The flower of Persian Silk Tree (Albizia Julibrissin) is pink, the flower shape is like a small fan, and it is fluffy. Persian Silk Tree is not only beautiful in flower shape, but also in flower language: it symbolizes eternal love, pairwise confrontation, and is a symbol of marriage between husband and wife. Let's learn how to grow and care for Persian Silk Tree.
How to Choose and Prepare a Planting Site
For this one, you can easily grow persian silk tree
in outdoor space like the backyard or put them in a pot, where you can easily put them on your deck, balcony, or terrace. The special thing is once the first flowers from Persian silk tree
are unfurled, you will smell the lovely fragrance from it all over the surrounding area.
When to Grow Persian Silk Tree
The best time to grow Persian Silk Tree
is by spring or in fall. persian silk tree
(Albizia Julibrissin) needs a sunny spot and also shelter from the wind.
How to Grow & Care for Persian Silk Tree
Persian Silk Tree Care - LightPersian Silk Tree
tolerates partial shade but is generally considered intolerant of shade. Albizia Julibrissin will thrive in full sunlight, promoting fuller foliage and abundant flowering.
Persian Silk Tree Care - Soil
The soil or the substrate for the Persian Silk Tree
should be well drained and rich in humus. The plants are more frost-resistant in light, sandy subsoil than in nutrient-rich, moist loamy soil. The sleeping tree tolerates temporary drought very well.
Persian Silk Tree Care - Water
Once the roots of Persian Silk Tree
are arranged and settled, cover with soil and firm gently. Make a small depression around the tree to stop the water running away, or alternatively use a tree surround to create a well for the water to stay within proximity to the roots. Water Persian Silk Tree thoroughly to settle the soil around the roots.
Persian Silk Tree Care - Temperature & Humidity
Though Persian Silk Tree
thrives in the higher temperatures of the southern USDA Zones, the silk tree is tolerant of low temperatures. Young plants, however, are frost tender and will not survive hard winters. There are cultivars available, however, like A. julibrissin’ Ernest Wilson’., that are more winter-hardy options for the northern zones. 'Ernest Wilson' also boasts pretty pink and white flowers.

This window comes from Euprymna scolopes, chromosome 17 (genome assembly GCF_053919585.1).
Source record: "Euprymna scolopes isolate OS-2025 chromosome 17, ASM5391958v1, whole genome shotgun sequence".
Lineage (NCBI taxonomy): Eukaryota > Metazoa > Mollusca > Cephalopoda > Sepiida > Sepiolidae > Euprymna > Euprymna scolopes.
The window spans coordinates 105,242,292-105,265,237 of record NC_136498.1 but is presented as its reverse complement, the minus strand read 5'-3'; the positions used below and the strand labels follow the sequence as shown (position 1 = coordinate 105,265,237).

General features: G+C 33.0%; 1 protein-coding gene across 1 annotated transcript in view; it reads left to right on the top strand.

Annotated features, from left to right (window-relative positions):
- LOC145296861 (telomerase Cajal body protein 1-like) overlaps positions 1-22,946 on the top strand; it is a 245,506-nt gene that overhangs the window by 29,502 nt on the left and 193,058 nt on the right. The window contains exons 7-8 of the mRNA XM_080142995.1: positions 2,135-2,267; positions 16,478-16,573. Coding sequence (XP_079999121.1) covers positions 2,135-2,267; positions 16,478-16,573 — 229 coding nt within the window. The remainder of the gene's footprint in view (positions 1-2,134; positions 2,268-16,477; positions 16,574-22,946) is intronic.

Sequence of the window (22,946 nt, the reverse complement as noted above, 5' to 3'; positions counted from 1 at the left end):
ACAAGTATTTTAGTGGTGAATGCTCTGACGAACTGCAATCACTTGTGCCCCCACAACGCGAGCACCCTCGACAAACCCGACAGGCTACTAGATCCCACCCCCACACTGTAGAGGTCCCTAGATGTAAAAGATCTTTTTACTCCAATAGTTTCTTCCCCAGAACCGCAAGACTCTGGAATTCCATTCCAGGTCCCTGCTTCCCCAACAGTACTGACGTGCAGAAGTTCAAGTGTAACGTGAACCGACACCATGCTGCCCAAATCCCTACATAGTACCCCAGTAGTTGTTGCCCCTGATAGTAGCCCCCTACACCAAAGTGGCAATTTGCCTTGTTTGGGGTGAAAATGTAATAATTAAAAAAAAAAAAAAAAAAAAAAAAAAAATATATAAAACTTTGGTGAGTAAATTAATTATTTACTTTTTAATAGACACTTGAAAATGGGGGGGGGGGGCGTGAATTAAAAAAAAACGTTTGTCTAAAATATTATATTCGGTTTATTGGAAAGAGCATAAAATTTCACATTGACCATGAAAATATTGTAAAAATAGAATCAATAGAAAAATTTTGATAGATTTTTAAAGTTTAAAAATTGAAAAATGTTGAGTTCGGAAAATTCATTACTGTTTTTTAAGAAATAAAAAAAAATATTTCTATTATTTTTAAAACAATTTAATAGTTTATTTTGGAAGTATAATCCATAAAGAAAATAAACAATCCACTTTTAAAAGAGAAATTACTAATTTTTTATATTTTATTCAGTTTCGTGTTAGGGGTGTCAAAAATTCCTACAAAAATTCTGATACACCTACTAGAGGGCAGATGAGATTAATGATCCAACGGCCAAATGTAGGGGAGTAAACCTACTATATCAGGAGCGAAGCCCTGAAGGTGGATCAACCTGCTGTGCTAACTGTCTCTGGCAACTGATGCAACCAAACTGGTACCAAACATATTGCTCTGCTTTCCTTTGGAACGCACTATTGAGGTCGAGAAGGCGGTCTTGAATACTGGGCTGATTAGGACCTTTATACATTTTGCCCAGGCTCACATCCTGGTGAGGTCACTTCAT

Persian Silk Tree Care - Fertilizer
Fertilize the Persian Silk Tree
once a month with solid organic fertilizer or use a liquid fertilizer every week during the growing season. In winter fertilize less often.
Persian Silk Tree Care - Pruning
The Persian Silk Tree is a very easy tree to grow because it requires practically no care.
Letting its branches spread freely is what will give it the most beautiful stature. Persian Silk Tree
naturally grows to form an umbrella-like shape that it is best not to try to control.
- Remove suckers often. These are the shoots that emerge at the base of the tree.
- If you wish to reduce the size or balance branch growth:
- Wait for the end of the blooming.
- Try to keep its umbrella-like shape.
Persian Silk Tree Care - Pests & DiseasesPersian silk trees
attract a variety of insects including spider mites, whiteflies, cottony scale, aphids and webworm. Control soft-bodied pests, like mites and aphids, with insecticidal soap. Control beetles, aphids, flies and other kinds of garden pests with rotenone, which is generally sold in a dust formula. Pyrethrin is sold under various brand names for ridding whiteflies and fire ants. Follow directions on all chemicals to safely treat your trees for insect-related problems. Predatory insects also control pests; they feed on scale insects, mites and mealybugs.
Persian silk trees are susceptible to mimosa wilt, which is caused by a fungal disease called Fusarium oxysporum f. sp. pernisciosum. The fungus destroys the vascular system in the tree. Leaves often appear yellow but may still hold some of their green color. They wilt, shrivel, dry out and fall. Diseased trees often die within a year. Persian Silk Tree